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The California Community Redevelopment Act was implemented in 1945 to address urban decay. The post-war era of “urban renewal” was marked by the provisions of the Federal Housing Act of 1949. Subsequently, federal grants to local governments dominated redevelopment. Redevelopment was about slum-clearance.
In 1951, the Community Redevelopment Act was codified and became the Community Redevelopment Law. The concept of tax-increment financing (TIF) was introduced. With the passage of Prop. 13 in 1978, TIF became a major financing tool for most cities. The number of agencies and the size of project areas increased substantially, particularly since cities were now able to generate new revenue without raising taxes. TIF reallocates a portion of tax revenues normally flowing to other overlapping jurisdictions in favor of a city or a city-controlled redevelopment agency. Typically, a city targets a blighted area, “freezes” the baseline of its property taxes, issues a bond to pay for new infrastructure, and waits for tax-spend incentives to attract private developers. It is armed by both the carrot and the stick — with the carrot as the TIF money and the stick as eminent domain. Since TIF bonds do not have the same restrictions as general obligations bonds, many cities now favor TIF. As private investment builds the tax base, the additional money is used to pay off debt or buy new improvements.
TIF’s popularity soared during the prosperous 1980s, but in the 1990s, it ran into trouble. Cities located next to one another started bidding wars while subsidizing retail stores and car dealerships to attract sales tax. Concerns arose over the possibility that TIF didn’t really generate new development, but merely was able to shift facilities from one community to another. It was used not for redevelopment in urban areas, but in greenfields. School districts were angered by the diversion of property taxes into redevelopment.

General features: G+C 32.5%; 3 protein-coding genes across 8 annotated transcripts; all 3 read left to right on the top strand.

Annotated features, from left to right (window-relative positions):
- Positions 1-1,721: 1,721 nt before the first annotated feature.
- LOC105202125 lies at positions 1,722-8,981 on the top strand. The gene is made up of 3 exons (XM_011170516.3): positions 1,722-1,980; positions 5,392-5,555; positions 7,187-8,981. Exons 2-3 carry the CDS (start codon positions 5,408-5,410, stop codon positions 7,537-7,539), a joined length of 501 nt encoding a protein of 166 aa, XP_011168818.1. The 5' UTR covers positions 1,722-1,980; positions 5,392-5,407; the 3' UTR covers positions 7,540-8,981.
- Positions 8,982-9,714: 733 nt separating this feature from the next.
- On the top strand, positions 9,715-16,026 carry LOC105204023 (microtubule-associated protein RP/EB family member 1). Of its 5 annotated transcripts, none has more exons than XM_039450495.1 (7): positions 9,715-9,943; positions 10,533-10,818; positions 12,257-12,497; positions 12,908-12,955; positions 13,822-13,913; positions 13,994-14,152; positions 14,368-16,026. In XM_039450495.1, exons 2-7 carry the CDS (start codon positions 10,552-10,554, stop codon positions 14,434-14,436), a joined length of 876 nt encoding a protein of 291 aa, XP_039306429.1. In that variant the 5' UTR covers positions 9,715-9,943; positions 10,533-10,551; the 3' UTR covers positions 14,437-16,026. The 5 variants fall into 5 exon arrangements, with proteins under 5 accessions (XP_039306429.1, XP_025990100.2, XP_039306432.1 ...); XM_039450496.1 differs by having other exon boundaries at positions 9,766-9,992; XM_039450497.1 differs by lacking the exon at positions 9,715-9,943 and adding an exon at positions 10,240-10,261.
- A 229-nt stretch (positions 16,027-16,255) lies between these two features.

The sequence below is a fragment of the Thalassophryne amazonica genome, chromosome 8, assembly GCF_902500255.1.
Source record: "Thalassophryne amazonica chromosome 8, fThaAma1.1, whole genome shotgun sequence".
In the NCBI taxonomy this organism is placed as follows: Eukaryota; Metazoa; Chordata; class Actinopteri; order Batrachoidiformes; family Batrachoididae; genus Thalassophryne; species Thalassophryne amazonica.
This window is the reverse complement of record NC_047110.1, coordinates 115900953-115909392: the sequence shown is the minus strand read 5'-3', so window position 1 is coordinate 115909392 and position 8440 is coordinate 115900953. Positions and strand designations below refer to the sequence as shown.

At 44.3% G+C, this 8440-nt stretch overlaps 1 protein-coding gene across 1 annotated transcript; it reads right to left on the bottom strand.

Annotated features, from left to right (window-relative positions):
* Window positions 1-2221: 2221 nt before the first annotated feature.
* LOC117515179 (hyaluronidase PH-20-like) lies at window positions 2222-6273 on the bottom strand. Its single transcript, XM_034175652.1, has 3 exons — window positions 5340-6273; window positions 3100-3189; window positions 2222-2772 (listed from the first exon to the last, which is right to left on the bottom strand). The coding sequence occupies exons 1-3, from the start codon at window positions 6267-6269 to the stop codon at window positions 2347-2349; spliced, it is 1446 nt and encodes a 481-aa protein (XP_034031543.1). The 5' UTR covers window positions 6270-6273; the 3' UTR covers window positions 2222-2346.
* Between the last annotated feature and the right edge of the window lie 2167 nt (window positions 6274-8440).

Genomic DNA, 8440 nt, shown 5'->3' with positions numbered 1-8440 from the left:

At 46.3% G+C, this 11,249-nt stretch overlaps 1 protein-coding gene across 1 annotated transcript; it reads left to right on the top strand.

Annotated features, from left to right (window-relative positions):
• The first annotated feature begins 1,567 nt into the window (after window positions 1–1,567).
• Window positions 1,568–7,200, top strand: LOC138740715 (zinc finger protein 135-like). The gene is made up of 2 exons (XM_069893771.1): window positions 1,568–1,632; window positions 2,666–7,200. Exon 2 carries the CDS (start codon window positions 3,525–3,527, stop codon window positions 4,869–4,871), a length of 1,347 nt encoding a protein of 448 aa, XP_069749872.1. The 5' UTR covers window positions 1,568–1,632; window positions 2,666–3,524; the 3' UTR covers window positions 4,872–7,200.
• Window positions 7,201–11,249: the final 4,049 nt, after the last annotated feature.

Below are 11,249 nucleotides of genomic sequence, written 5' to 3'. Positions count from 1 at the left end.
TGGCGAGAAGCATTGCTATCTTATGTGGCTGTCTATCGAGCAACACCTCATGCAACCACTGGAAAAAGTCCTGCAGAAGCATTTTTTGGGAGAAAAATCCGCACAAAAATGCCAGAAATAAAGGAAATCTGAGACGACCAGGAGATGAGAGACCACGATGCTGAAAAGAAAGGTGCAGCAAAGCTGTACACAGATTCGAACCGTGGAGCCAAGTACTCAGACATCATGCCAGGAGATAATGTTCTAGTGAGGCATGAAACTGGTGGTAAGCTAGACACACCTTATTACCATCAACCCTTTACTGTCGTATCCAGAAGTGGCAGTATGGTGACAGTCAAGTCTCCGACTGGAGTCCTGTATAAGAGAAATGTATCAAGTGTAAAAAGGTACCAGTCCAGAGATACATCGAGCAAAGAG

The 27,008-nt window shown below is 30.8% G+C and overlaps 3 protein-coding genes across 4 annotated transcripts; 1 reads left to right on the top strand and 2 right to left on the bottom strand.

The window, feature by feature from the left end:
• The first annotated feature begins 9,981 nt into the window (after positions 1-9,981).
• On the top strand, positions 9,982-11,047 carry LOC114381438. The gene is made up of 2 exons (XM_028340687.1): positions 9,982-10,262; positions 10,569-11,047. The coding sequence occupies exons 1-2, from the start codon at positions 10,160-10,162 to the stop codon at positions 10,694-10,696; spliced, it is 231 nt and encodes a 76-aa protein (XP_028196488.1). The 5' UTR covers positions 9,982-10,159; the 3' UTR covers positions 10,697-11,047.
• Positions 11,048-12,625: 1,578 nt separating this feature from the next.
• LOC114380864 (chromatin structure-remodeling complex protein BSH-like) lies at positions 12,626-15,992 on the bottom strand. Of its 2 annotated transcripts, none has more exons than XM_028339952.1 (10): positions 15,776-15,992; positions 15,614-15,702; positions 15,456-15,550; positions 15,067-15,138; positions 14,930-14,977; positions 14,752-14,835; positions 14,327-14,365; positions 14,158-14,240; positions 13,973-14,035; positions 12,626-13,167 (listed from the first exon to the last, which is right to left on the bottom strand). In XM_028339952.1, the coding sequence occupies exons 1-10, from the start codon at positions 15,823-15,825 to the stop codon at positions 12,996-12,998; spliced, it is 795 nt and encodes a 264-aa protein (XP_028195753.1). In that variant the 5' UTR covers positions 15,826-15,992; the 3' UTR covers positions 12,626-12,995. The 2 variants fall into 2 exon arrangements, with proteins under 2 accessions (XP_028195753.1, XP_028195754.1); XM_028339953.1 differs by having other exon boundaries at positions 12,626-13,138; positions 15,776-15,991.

Since they are a creation of state legislation, redevelopment agencies are governed by state law — local governments don’t have much leverage in their processes. This is why most city councils jealously guard the functioning of the agencies by doubling up as board members. Major legislative reform occurred in 1993 with the adoption of AB 1290, which modified the definition of “blight,” required that an annual report be submitted to the state auditor, imposed new time limits, and contained the rush for sales tax generators. More recent reforms have tightened the definition of blight and changed term limits on redevelopment plans.
In San Diego, the City Council first activated the Redevelopment Agency in 1958. It is administered by three entities: the city’s own redevelopment division, which administers 17 project areas across the city from Grantville to Barrio Logan, Centre City Development Corp., which administers downtown, and Southeastern Economic Development Corp., which administers four areas located southeast between Interstate 94 and Interstate 5.
CCDC and SEDC have powers that go far beyond performing redevelopment functions. They actually perform city planning and permit functions, and are land-use authorities. For example, to build anything downtown, you need a CCDC permit, which is granted by the president of CCDC (formerly Nancy Graham). You need that permit even if you don’t need to use redevelopment tools like TIF or eminent domain. This is unprecedented authority, and is quite a different process than if a project were to be proposed in an area outside of downtown or southeastern San Diego.
This is why they can act as if the rest of the city did not matter.